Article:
Stress responsive genes encode proteins involved in plants’ response to abiotic and biotic stresses. Among such stress responsive proteins, proteins encoded by resistance genes (R genes) or nucleotide binding site-leucine-rich repeats (NBS-LRRs) and mitogen-activated protein kinases (MAPKs) are the major groups of proteins regulating biotic and abiotic stresses, respectively. Previous studies in Nepal’s lab at SDSU identified and characterized coiled coil (CC)-NBS-LRRs (CNLs), resistance to powdery mildew8 (RPW8)-NBS-LRRs (RNLs), NBS-LRR (NLs), and MAPK proteins in soybean. This study focuses on R and MAPK genes in the recently sequenced genome of sunflower as well as the toll-interleukin-1 receptor-like nucleotide-binding site leucine-rich repeat (TNL) R genes of soybean. This study also uses greenhouse experiments and RNA sequencing (RNA-seq) data to characterize stress responsive genes involved in interaction effects of soybean aphid (SBA) and soybean cyst nematode (SCN) interactions on soybean. Thus the major objectives of this dissertation work were to 1) explore the TNL genes in soybean and R (CNL, TNL, RNL) genes in sunflower genomes to assess how they may have evolved and their possible role in resistance against pathogens using available transcriptomic data, 2) identify and characterize MAPK genes in sunflower, and 3) characterize induced susceptibility effects of soybean-soybean aphid and interaction effects of soybean soybean aphid-soybean cyst nematode on soybean. In this dissertation, we used in silico approaches to report genome-wide identification and characterization of soybean TNL proteins as well as sunflower R and MAPK proteins. In order to achieve these objectives, numerous bioinformatics tools were utilized: hidden markov model (HMM) profilings were performed, and annotation of protein domains were conducted. Maximum Likelihood phylogenetic trees were constructed, and nonsynonymous substitutions per nonsynonymous site to synonymous substitutions per synonymous site ratios (Ka/Ks) as a proxy for selection pressure of R genes were calculated. In addition, chromosomal distribution, intron-exon architecture; synteny as well as gene expression patterns were assessed. In order to characterize stress responsive genes involved in defense responses, we used soybean aphid (Aphis glycines; SBA) and soybean cyst nematode (Heterodera glycines; SCN) to infest soybean cultivars. We conducted greenhouse experiments to characterize induced susceptibility effects of soybean-SBA interaction, and three-way interactions among soybean, SBA, and SCN. We utilized both demographic and genetic (RNA-seq) datasets to characterize the genes involved in such interactions using biotype 1, biotype 2 soybean aphids and HG type 0 SCN on soybean. FastQC, Btrim, Trimmomatic, Salmon, iDEP, MapMan tools were used to assess the quality, trim, map, assemble, visualize, pathway analysis and biological significance of RNA sequencing data to host genome. We identified an inventory of 117 of 153 regular TNL genes in soybean, and 352 NBS-encoding genes (100 CNLs, 77 TNLs, 13 RNLs, and 162 NLs), 28 MPKs and eight MKKs in sunflower through in silico analyses. R genes in soybean and sunflower formed several gene clusters suggesting their origin by tandem duplications. The selection pressure analysis revealed R genes experiencing purifying selection (Ka/Ks < 1) in both soybean and sunflower. Sunflower MAP Kinases revealed within and between clade functional divergence, and MKK3 orthologues were highly conserved across the species representing diverse taxonomic groups of the plant kingdom. Demographic data obtained from greenhouse experiments showed that induced susceptibility as initial feeding with virulent SBA (biotype 2) increased the population of subsequent avirulent SBA (biotype 1) in both susceptible and resistant cultivars. In the three-way interaction among soybean, SBA, and SCN, the number of SCN eggs was significantly greater on the susceptible cultivar and there was no effect in the resistant cultivar in the presence of SBA. The SBA population density was negatively affected by SCN populations. RNA-seq analysis in both studies have revealed differentially expressed genes (DEGs) and transcription factor (TF) binding motifs, which were enriched for various biological processes and pathways at different time points. The DEGs were common and unique in susceptible and resistant cultivars and treatments that were enriched for various biological processes and pathways. These DEGs were also functionally related to known defense mechanisms previously reported in various hostaphid and host-nematode systems. The responses to aphid biotype 1 infestation in the presence or absence of inducer population (biotype 2) at two time points (day1 and 11 post inducer infestation) revealed significant differences on the gene enrichment and regulation in SBA resistant and susceptible cultivars. For instance, enrichment analysis showed ‘response to chitin’, ‘lignin catabolic and metabolic process’, ‘asparagine metabolic process’, ‘response to chemical’ unique to treatment with no inducer population, whereas, ‘response to reactive oxygen species’, ‘photosynthesis’, ‘regulation of endopeptidase activity’ unique to treatment with inducer population. Likewise, Soybean-SBA-SCN interaction study showed enrichment of genes in ‘Plant Pathogen Interaction’ and ‘cutin, suberine, and wax biosynthesis’ pathways at 5 (days post SBA infestation) dpi; ‘isoflavonoid biosynthesis’ and ‘one carbon pool by folate’ pathways enriched at 30 dpi in SCN resistant and susceptible cultivars. Overall, the results from this study have improved the current understanding of diversity and evolution of MAPK and R genes in sunflower and soybean, as well as have first time reported a molecular characterization of induced susceptibility effects due to SBA on soybean, and soybean- SBA-SCN interactions, which has a direct implication in disease and pest management.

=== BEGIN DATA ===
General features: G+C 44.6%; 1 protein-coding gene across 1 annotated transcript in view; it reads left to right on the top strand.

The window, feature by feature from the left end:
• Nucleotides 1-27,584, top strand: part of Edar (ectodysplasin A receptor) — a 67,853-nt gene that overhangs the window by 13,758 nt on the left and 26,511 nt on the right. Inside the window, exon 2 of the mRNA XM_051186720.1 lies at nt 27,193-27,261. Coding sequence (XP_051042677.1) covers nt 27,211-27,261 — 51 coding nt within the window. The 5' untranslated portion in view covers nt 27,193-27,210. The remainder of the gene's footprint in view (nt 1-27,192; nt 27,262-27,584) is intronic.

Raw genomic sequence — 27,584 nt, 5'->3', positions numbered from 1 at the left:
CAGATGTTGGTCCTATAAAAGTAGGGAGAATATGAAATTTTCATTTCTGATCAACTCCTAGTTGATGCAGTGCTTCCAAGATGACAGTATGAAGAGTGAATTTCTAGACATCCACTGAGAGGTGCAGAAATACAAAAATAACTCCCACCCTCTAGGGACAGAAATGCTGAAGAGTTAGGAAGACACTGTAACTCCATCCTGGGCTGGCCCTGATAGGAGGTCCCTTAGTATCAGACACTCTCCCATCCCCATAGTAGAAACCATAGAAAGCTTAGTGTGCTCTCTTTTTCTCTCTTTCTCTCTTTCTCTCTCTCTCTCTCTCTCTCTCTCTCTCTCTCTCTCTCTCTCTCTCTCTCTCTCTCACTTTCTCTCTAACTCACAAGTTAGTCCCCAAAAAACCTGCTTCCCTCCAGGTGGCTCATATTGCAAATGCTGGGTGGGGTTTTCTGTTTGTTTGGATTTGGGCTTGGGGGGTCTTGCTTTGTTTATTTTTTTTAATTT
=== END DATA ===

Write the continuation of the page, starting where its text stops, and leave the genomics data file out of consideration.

Number of Pages



South Dakota State University